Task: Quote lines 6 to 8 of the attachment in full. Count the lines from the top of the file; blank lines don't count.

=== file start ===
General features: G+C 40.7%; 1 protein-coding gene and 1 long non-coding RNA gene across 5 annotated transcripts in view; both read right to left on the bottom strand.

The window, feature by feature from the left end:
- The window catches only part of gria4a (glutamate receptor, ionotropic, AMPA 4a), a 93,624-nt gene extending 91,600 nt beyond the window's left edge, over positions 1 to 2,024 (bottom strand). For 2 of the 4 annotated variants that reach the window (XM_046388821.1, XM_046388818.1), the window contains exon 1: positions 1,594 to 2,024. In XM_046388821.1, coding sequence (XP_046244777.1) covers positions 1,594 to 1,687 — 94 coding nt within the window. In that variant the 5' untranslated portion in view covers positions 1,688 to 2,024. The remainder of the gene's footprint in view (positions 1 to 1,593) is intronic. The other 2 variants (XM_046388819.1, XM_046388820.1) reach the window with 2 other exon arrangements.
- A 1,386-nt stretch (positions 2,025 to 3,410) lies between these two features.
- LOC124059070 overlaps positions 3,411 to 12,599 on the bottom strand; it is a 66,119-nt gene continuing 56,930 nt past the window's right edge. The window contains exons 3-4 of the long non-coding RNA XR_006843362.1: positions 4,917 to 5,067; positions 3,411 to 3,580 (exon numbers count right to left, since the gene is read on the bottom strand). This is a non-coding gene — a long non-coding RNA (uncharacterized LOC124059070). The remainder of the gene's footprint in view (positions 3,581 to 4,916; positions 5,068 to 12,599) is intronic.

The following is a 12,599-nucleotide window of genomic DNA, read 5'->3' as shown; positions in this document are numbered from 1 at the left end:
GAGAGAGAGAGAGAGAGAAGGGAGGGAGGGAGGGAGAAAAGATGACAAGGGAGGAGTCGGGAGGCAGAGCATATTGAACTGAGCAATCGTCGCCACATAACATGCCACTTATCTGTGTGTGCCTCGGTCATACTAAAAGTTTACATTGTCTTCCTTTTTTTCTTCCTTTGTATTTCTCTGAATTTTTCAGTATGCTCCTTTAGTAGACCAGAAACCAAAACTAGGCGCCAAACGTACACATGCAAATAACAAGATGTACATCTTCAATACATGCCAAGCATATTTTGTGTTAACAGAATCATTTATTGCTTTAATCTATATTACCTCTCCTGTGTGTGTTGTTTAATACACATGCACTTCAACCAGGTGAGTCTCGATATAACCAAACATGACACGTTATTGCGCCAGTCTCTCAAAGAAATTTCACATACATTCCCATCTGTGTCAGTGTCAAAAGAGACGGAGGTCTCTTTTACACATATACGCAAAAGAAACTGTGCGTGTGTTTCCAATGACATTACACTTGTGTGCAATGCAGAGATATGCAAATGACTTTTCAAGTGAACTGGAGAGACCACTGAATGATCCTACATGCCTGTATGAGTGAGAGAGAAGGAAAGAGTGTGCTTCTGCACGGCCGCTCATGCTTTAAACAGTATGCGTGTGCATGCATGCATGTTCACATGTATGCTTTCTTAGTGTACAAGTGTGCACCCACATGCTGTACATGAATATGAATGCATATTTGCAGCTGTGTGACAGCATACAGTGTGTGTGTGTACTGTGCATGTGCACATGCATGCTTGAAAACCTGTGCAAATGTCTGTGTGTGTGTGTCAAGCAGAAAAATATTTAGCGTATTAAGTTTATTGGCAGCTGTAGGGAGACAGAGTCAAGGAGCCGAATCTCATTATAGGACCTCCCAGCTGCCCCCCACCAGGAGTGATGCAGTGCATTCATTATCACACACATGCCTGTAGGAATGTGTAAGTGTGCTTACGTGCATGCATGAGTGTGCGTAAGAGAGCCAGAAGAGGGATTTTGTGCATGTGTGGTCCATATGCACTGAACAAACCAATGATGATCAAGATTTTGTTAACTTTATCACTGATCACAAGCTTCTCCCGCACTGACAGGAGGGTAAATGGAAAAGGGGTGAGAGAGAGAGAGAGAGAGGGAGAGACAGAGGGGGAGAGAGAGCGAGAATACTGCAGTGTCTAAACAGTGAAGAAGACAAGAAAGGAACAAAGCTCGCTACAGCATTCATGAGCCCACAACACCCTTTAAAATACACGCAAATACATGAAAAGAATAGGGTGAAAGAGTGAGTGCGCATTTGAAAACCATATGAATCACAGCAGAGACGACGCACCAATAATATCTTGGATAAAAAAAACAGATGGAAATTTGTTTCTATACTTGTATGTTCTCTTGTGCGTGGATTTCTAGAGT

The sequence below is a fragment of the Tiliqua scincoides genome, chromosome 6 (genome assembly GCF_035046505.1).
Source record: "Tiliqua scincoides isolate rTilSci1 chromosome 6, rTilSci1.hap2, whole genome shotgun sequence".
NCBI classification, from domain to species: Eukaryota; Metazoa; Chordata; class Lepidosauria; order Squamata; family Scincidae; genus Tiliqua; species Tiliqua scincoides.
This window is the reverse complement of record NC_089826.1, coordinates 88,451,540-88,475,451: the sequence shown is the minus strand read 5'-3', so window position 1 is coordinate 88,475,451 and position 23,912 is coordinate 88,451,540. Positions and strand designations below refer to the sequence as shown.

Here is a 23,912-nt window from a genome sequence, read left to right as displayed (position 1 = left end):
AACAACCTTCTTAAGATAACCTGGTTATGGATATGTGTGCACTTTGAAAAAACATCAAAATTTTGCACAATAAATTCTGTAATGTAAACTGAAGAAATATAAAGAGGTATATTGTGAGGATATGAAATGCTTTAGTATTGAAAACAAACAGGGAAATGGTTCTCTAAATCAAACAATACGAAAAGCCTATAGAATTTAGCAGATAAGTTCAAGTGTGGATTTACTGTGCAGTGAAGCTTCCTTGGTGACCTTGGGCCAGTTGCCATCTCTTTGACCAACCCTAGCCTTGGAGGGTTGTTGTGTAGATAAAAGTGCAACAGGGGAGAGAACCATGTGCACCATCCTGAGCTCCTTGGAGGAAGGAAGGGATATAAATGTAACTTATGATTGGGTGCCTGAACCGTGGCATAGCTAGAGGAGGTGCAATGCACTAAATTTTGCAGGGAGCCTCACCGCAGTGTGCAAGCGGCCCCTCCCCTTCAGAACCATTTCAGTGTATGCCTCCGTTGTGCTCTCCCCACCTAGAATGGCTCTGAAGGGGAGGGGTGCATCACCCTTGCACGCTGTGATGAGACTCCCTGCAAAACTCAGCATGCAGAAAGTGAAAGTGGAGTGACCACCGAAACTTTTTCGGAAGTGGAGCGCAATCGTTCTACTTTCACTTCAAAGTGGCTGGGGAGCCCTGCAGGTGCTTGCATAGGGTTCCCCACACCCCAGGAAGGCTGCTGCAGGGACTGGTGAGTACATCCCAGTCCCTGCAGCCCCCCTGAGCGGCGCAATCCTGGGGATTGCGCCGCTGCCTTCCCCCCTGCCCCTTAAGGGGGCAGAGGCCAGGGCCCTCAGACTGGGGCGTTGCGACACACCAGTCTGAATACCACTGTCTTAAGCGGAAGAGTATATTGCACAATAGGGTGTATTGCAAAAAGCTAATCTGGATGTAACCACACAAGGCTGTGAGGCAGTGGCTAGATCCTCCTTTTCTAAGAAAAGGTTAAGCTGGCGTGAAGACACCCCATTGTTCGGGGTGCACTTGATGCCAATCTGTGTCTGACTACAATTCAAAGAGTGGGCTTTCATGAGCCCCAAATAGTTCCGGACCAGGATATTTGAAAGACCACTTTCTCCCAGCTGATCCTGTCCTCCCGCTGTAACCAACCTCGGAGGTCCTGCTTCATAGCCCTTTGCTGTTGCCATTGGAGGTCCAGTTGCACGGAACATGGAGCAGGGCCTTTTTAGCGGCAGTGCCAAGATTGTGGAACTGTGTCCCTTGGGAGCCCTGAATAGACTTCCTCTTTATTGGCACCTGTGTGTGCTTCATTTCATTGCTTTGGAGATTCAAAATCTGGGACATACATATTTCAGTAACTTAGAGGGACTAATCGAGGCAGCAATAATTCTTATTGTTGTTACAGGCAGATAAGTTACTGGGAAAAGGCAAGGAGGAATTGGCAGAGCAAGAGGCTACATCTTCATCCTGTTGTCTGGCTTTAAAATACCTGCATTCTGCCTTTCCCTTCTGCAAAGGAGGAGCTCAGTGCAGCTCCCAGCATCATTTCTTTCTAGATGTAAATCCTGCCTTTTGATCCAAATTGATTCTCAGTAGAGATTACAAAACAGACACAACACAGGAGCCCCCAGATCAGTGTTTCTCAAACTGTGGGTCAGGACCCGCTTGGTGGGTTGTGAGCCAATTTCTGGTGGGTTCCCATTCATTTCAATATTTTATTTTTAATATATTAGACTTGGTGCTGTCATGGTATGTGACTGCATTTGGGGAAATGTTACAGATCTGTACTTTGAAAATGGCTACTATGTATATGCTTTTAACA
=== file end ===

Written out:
The following is a 12,599-nucleotide window of genomic DNA, read 5'->3' as shown; positions in this document are numbered from 1 at the left end:
GAGAGAGAGAGAGAGAGAAGGGAGGGAGGGAGGGAGAAAAGATGACAAGGGAGGAGTCGGGAGGCAGAGCATATTGAACTGAGCAATCGTCGCCACATAACATGCCACTTATCTGTGTGTGCCTCGGTCATACTAAAAGTTTACATTGTCTTCCTTTTTTTCTTCCTTTGTATTTCTCTGAATTTTTCAGTATGCTCCTTTAGTAGACCAGAAACCAAAACTAGGCGCCAAACGTACACATGCAAATAACAAGATGTACATCTTCAATACATGCCAAGCATATTTTGTGTTAACAGAATCATTTATTGCTTTAATCTATATTACCTCTCCTGTGTGTGTTGTTTAATACACATGCACTTCAACCAGGTGAGTCTCGATATAACCAAACATGACACGTTATTGCGCCAGTCTCTCAAAGAAATTTCACATACATTCCCATCTGTGTCAGTGTCAAAAGAGACGGAGGTCTCTTTTACACATATACGCAAAAGAAACTGTGCGTGTGTTTCCAATGACATTACACTTGTGTGCAATGCAGAGATATGCAAATGACTTTTCAAGTGAACTGGAGAGACCACTGAATGATCCTACATGCCTGTATGAGTGAGAGAGAAGGAAAGAGTGTGCTTCTGCACGGCCGCTCATGCTTTAAACAGTATGCGTGTGCATGCATGCATGTTCACATGTATGCTTTCTTAGTGTACAAGTGTGCACCCACATGCTGTACATGAATATGAATGCATATTTGCAGCTGTGTGACAGCATACAGTGTGTGTGTGTACTGTGCATGTGCACATGCATGCTTGAAAACCTGTGCAAATGTCTGTGTGTGTGTGTCAAGCAGAAAAATATTTAGCGTATTAAGTTTATTGGCAGCTGTAGGGAGACAGAGTCAAGGAGCCGAATCTCATTATAGGACCTCCCAGCTGCCCCCCACCAGGAGTGATGCAGTGCATTCATTATCACACACATGCCTGTAGGAATGTGTAAGTGTGCTTACGTGCATGCATGAGTGTGCGTAAGAGAGCCAGAAGAGGGATTTTGTGCATGTGTGGTCCATATGCACTGAACAAACCAATGATGATCAAGATTTTGTTAACTTTATCACTGATCACAAGCTTCTCCCGCACTGACAGGAGGGTAAATGGAAAAGGGGTGAGAGAGAGAGAGAGAGAGGGAGAGACAGAGGGGGAGAGAGAGCGAGAATACTGCAGTGTCTAAACAGTGAAGAAGACAAGAAAGGAACAAAGCTCGCTACAGCATTCATGAGCCCACAACACCCTTTAAAATACACGCAAATACATGAAAAGAATAGGGTGAAAGAGTGAGTGCGCATTTGAAAACCATATGAATCACAGCAGAGACGACGCACCAATAATATCTTGGATAAAAAAAACAGATGGAAATTTGTTTCTATACTTGTATGTTCTCTTGTGCGTGGATTTCTAGAGT

The sequence below is a fragment of the Tiliqua scincoides genome, chromosome 6 (genome assembly GCF_035046505.1).